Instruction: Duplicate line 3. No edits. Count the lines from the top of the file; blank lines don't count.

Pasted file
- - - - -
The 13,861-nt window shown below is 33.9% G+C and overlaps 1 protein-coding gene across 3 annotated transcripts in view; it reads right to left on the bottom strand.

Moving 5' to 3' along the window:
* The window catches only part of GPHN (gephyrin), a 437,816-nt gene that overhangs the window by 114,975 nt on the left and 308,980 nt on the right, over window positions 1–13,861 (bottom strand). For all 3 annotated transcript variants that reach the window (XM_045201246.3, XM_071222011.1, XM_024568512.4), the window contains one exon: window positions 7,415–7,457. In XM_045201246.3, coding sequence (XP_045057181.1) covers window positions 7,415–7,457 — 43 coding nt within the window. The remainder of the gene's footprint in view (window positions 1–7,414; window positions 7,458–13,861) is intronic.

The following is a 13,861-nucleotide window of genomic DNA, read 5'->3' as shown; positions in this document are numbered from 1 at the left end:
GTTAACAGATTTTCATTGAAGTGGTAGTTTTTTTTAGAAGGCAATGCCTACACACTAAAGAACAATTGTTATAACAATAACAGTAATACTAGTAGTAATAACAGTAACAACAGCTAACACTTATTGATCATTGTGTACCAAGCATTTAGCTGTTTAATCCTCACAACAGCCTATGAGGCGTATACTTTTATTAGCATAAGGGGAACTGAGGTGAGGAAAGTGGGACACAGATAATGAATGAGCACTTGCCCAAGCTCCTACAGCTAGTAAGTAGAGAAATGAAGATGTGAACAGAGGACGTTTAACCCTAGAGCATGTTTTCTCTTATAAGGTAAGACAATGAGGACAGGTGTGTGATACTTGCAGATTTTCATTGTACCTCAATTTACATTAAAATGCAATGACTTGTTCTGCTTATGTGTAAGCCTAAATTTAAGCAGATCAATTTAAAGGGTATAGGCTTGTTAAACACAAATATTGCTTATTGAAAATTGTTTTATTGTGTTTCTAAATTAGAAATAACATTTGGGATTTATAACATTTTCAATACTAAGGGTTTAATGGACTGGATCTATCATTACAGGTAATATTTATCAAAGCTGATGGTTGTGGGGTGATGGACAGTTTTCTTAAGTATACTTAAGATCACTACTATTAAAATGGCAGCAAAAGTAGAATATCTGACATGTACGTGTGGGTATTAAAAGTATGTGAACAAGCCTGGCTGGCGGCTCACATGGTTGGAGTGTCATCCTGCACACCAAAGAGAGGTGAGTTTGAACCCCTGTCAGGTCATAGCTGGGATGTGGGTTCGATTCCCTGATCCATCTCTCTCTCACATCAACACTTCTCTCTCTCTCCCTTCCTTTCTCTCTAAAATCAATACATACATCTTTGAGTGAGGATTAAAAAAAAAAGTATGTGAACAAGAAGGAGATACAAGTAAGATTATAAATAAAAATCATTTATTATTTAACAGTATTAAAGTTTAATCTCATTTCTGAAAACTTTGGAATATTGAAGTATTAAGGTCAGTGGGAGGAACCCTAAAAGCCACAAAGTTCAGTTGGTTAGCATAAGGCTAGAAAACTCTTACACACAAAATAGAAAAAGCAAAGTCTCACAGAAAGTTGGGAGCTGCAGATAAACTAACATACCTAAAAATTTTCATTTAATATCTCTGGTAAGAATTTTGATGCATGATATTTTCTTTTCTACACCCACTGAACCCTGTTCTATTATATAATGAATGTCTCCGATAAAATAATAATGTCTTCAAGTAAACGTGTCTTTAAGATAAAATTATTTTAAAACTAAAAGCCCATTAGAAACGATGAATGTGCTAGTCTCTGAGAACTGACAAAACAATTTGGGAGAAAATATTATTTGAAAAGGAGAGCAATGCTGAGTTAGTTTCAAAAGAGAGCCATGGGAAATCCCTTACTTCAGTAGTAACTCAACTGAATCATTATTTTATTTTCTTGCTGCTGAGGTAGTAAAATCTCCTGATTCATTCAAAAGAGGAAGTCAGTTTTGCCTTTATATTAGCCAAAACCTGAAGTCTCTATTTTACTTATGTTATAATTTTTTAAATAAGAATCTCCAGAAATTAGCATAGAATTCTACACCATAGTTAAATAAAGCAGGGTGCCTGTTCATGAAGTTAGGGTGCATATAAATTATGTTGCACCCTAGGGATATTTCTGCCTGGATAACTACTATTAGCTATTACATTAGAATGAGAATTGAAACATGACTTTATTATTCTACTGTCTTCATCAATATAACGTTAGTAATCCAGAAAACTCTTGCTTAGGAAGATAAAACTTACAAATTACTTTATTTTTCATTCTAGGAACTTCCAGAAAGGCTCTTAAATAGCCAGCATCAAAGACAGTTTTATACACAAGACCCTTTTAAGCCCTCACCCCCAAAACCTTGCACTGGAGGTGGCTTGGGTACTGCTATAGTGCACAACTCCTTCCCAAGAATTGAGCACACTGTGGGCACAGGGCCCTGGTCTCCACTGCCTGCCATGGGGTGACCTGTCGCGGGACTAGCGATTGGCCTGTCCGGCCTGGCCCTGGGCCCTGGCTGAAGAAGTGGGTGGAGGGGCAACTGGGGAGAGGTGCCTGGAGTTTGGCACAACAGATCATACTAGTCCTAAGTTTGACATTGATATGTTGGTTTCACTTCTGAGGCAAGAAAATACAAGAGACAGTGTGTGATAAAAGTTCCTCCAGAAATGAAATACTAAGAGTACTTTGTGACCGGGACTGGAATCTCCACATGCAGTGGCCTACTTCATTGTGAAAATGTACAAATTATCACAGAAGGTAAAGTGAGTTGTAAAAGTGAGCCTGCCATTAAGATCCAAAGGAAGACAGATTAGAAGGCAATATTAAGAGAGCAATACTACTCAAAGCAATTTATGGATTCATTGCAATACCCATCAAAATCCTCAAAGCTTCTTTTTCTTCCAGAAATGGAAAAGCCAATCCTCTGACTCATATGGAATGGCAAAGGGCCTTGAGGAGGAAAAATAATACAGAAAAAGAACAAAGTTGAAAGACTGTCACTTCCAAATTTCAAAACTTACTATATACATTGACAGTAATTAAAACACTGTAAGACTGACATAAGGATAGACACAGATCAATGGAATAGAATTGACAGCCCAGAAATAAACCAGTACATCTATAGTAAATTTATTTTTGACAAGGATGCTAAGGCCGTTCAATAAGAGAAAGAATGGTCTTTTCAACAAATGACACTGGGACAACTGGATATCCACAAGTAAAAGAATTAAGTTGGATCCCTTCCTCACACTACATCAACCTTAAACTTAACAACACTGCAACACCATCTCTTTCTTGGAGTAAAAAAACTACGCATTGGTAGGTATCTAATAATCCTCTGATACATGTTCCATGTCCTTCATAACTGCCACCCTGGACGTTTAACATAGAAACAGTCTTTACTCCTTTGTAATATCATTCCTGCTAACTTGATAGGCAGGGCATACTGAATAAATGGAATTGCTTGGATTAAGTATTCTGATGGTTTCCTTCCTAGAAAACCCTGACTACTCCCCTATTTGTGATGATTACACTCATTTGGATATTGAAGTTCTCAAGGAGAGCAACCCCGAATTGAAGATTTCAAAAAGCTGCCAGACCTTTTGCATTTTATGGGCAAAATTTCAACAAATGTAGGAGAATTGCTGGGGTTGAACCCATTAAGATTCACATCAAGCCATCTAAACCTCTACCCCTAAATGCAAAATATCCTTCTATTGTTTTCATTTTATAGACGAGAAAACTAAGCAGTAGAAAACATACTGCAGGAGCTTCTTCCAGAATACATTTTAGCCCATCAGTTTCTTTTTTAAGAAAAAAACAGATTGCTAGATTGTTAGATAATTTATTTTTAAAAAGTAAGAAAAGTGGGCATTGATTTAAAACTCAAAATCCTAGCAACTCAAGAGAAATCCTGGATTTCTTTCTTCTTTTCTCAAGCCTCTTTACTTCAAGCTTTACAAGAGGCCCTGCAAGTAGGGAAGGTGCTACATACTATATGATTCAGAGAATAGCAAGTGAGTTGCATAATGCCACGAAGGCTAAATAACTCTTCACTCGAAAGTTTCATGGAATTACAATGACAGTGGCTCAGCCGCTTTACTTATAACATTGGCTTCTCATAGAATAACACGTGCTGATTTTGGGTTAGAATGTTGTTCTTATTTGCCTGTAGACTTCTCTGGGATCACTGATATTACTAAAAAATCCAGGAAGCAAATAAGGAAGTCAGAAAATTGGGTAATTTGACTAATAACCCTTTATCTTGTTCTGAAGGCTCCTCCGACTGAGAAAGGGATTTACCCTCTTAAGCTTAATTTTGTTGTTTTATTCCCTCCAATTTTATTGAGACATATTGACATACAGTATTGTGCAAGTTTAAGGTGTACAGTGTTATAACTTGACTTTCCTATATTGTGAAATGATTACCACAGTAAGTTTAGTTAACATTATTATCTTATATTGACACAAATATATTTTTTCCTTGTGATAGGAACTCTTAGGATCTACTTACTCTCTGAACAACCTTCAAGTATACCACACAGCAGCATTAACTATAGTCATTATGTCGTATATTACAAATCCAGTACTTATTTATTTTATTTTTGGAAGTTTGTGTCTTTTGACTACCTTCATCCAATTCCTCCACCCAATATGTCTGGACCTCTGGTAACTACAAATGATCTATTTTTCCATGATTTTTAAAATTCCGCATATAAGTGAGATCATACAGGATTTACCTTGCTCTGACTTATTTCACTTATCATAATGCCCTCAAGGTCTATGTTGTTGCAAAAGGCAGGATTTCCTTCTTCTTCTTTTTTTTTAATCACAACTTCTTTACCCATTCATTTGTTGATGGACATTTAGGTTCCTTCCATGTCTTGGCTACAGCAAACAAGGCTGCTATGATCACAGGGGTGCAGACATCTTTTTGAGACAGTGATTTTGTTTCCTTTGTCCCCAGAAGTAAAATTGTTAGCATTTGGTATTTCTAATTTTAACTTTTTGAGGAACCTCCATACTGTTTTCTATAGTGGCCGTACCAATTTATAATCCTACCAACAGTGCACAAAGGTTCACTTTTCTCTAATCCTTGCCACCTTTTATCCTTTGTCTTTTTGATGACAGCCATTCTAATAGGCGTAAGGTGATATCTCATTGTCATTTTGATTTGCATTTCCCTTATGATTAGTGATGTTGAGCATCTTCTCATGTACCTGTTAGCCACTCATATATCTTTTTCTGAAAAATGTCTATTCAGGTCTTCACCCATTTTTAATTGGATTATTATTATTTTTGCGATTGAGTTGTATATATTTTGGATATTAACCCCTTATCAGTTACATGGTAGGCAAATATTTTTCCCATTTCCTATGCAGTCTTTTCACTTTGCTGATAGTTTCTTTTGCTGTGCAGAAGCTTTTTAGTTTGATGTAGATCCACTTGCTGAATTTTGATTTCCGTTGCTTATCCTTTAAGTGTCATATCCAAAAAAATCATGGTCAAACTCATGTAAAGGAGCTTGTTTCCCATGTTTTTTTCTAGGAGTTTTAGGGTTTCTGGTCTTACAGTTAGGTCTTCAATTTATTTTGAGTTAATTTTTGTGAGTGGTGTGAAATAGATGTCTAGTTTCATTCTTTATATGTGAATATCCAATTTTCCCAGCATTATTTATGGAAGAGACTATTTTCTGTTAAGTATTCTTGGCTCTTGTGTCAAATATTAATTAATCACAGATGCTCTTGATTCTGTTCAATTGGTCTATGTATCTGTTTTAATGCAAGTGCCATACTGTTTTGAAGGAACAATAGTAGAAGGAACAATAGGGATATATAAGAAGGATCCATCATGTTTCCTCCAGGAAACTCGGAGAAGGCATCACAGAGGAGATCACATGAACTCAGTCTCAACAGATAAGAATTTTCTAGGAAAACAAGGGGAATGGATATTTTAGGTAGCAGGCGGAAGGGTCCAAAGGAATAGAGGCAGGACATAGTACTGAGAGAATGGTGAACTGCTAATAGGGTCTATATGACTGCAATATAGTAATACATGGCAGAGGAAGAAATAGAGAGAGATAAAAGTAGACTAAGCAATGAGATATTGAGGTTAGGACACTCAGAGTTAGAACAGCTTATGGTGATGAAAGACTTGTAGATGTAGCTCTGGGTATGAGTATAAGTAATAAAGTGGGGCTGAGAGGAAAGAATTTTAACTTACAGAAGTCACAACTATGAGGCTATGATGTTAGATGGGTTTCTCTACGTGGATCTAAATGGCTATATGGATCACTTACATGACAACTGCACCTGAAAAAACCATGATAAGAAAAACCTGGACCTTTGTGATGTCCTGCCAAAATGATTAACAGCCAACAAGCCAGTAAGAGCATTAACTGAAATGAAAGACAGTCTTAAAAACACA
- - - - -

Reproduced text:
* The window catches only part of GPHN (gephyrin), a 437,816-nt gene that overhangs the window by 114,975 nt on the left and 308,980 nt on the right, over window positions 1–13,861 (bottom strand). For all 3 annotated transcript variants that reach the window (XM_045201246.3, XM_071222011.1, XM_024568512.4), the window contains one exon: window positions 7,415–7,457. In XM_045201246.3, coding sequence (XP_045057181.1) covers window positions 7,415–7,457 — 43 coding nt within the window. The remainder of the gene's footprint in view (window positions 1–7,414; window positions 7,458–13,861) is intronic.